SUNDAY, OCTOBER 28, 2012
(Updated 3:00 am)
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Linda Coleman and Dan Forest list plenty of things they’d like to do as lieutenant governor. Their success, however, really would depend on relationships.
The job comes with few specified constitutional functions, but Article III, Sec. 6, says the lieutenant governor also “shall perform such additional duties as the General Assembly or the governor may assign to him.”
This might not work to Democrat Coleman’s advantage. Republican Pat McCrory is likely headed to election as governor. The General Assembly is almost certain to remain in Republican hands. So Coleman could be given no additional duties at all. Republican Forest, on the other hand, has already conferred with McCrory, who says he wants to make good use of the lieutenant governor — something not all governors do.
There are other concerns about Forest. He’s never held public office, so he offers no record voters can evaluate. He’s an architect, which speaks well for his academic abilities. However, he proposes a very conservative agenda, including “sanctity of life,” “securing our borders against illegal immigration” and opting out of the national health care law. He should check those impulses. McCrory says he won’t support any further anti-abortion legislation; border security isn’t a state responsibility; and resisting any federal law is unwise. Forest should work instead to support McCrory’s plans to reform public education and modernize the state’s tax code.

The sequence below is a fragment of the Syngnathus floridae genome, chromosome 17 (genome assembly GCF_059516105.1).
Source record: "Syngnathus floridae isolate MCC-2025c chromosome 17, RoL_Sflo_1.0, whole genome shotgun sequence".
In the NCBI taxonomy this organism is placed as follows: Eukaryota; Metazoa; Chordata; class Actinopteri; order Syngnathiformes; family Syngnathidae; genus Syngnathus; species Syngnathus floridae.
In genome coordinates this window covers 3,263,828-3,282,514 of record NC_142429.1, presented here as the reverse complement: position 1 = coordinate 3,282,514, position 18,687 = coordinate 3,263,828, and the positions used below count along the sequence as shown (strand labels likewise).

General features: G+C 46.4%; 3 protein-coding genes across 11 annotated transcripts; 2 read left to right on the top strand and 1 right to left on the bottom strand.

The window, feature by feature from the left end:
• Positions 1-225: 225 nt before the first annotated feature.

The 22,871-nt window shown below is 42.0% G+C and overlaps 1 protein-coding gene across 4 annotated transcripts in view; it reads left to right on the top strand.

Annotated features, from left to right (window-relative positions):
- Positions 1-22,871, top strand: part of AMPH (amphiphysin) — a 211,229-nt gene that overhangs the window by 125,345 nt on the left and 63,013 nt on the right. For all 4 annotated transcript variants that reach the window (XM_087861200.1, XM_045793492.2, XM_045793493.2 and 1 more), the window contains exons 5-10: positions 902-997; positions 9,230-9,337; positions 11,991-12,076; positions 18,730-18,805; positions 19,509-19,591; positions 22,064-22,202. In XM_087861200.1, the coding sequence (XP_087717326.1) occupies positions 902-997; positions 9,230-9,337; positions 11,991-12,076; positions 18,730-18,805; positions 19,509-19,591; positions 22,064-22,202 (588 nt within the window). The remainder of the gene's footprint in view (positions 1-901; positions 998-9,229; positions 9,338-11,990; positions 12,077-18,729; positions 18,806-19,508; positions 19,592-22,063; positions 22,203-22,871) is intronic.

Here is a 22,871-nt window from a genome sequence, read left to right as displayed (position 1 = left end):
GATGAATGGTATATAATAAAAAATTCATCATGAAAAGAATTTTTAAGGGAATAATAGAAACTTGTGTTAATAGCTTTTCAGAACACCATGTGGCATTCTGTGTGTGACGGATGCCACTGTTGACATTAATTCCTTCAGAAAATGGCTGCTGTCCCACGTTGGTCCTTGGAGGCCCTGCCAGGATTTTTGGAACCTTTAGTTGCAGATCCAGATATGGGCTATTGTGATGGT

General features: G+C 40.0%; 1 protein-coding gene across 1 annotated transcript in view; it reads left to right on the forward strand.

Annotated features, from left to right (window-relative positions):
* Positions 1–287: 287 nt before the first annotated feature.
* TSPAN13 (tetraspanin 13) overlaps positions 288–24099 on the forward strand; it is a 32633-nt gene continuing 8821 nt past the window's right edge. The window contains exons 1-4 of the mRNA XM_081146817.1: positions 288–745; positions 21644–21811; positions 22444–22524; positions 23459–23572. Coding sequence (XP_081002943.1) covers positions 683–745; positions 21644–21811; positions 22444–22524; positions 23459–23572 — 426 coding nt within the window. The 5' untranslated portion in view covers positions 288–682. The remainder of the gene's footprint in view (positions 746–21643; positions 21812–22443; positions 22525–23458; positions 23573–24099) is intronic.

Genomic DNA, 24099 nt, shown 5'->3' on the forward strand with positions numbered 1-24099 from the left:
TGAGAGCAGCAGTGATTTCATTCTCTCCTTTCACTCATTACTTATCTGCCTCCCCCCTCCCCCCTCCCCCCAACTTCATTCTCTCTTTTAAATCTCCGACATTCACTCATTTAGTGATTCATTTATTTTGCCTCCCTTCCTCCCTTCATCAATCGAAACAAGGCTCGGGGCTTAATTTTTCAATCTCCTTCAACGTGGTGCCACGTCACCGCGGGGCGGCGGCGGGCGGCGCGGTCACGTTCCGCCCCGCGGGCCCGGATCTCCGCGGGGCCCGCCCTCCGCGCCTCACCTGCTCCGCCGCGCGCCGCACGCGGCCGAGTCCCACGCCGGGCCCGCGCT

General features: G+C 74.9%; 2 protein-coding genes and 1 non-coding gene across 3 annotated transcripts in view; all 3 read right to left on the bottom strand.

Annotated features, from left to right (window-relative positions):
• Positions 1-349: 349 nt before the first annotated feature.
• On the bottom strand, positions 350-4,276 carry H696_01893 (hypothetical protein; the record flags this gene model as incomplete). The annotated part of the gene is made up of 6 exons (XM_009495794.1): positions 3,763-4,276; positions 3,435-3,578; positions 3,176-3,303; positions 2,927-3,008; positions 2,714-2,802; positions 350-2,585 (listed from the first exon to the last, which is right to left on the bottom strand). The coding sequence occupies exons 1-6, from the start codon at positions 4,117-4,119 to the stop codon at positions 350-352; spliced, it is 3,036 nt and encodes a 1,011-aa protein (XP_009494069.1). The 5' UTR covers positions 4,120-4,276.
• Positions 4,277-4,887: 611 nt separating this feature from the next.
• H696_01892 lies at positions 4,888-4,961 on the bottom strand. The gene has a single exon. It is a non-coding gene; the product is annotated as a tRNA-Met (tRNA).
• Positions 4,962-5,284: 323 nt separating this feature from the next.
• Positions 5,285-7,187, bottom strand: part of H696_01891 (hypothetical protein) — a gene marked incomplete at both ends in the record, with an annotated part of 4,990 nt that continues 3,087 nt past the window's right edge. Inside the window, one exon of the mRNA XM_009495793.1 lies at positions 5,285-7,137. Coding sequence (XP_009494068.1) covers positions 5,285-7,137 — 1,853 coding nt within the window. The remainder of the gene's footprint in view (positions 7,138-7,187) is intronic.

Coleman, a former state legislator and Wake County commissioner, was also a career public employee, retiring as state personnel director. She proposes some unrealistic ideas, too, such as making North Carolina “energy independent,” but otherwise represents traditional Democratic views.
Her main drawback is that she could be isolated by Republicans. If Forest sticks to McCrory’s agenda, he could be a relatively effective lieutenant governor.